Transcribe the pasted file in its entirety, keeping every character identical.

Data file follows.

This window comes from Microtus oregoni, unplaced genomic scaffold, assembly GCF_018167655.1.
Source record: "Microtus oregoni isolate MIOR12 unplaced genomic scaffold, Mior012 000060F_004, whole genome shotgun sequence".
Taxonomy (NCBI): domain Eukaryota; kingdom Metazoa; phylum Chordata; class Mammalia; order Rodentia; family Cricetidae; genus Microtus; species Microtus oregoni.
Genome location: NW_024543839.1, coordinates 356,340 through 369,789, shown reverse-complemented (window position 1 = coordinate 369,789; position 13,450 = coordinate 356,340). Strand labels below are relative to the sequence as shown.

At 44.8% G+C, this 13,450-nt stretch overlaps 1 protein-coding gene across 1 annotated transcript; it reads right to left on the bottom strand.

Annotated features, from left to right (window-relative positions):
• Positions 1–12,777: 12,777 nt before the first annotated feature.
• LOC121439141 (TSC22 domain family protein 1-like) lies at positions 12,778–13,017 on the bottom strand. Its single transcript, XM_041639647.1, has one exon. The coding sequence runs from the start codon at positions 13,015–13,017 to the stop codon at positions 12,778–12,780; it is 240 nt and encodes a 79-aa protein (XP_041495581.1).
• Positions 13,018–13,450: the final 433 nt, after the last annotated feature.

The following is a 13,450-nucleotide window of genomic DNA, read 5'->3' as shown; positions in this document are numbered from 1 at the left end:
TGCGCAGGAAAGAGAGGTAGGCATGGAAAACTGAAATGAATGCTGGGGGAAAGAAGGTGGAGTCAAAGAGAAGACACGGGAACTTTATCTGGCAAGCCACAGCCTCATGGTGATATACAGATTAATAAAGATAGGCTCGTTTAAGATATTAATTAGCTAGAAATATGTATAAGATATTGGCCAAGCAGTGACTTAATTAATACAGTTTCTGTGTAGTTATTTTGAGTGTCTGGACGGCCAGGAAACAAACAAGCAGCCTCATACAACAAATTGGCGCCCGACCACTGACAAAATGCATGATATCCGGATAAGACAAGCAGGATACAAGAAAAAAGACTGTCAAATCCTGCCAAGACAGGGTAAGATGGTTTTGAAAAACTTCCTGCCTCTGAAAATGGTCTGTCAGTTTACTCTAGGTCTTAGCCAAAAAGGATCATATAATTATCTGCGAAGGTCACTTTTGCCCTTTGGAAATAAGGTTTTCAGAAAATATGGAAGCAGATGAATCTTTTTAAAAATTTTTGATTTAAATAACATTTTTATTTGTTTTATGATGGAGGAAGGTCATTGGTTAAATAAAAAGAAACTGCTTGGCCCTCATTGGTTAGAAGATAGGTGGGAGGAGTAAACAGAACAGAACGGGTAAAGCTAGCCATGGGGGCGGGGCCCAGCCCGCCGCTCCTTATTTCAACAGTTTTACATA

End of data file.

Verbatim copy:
This window comes from Microtus oregoni, unplaced genomic scaffold, assembly GCF_018167655.1.
Source record: "Microtus oregoni isolate MIOR12 unplaced genomic scaffold, Mior012 000060F_004, whole genome shotgun sequence".
Taxonomy (NCBI): domain Eukaryota; kingdom Metazoa; phylum Chordata; class Mammalia; order Rodentia; family Cricetidae; genus Microtus; species Microtus oregoni.
Genome location: NW_024543839.1, coordinates 356,340 through 369,789, shown reverse-complemented (window position 1 = coordinate 369,789; position 13,450 = coordinate 356,340). Strand labels below are relative to the sequence as shown.

At 44.8% G+C, this 13,450-nt stretch overlaps 1 protein-coding gene across 1 annotated transcript; it reads right to left on the bottom strand.

Annotated features, from left to right (window-relative positions):
• Positions 1–12,777: 12,777 nt before the first annotated feature.
• LOC121439141 (TSC22 domain family protein 1-like) lies at positions 12,778–13,017 on the bottom strand. Its single transcript, XM_041639647.1, has one exon. The coding sequence runs from the start codon at positions 13,015–13,017 to the stop codon at positions 12,778–12,780; it is 240 nt and encodes a 79-aa protein (XP_041495581.1).
• Positions 13,018–13,450: the final 433 nt, after the last annotated feature.

The following is a 13,450-nucleotide window of genomic DNA, read 5'->3' as shown; positions in this document are numbered from 1 at the left end:
TGCGCAGGAAAGAGAGGTAGGCATGGAAAACTGAAATGAATGCTGGGGGAAAGAAGGTGGAGTCAAAGAGAAGACACGGGAACTTTATCTGGCAAGCCACAGCCTCATGGTGATATACAGATTAATAAAGATAGGCTCGTTTAAGATATTAATTAGCTAGAAATATGTATAAGATATTGGCCAAGCAGTGACTTAATTAATACAGTTTCTGTGTAGTTATTTTGAGTGTCTGGACGGCCAGGAAACAAACAAGCAGCCTCATACAACAAATTGGCGCCCGACCACTGACAAAATGCATGATATCCGGATAAGACAAGCAGGATACAAGAAAAAAGACTGTCAAATCCTGCCAAGACAGGGTAAGATGGTTTTGAAAAACTTCCTGCCTCTGAAAATGGTCTGTCAGTTTACTCTAGGTCTTAGCCAAAAAGGATCATATAATTATCTGCGAAGGTCACTTTTGCCCTTTGGAAATAAGGTTTTCAGAAAATATGGAAGCAGATGAATCTTTTTAAAAATTTTTGATTTAAATAACATTTTTATTTGTTTTATGATGGAGGAAGGTCATTGGTTAAATAAAAAGAAACTGCTTGGCCCTCATTGGTTAGAAGATAGGTGGGAGGAGTAAACAGAACAGAACGGGTAAAGCTAGCCATGGGGGCGGGGCCCAGCCCGCCGCTCCTTATTTCAACAGTTTTACATA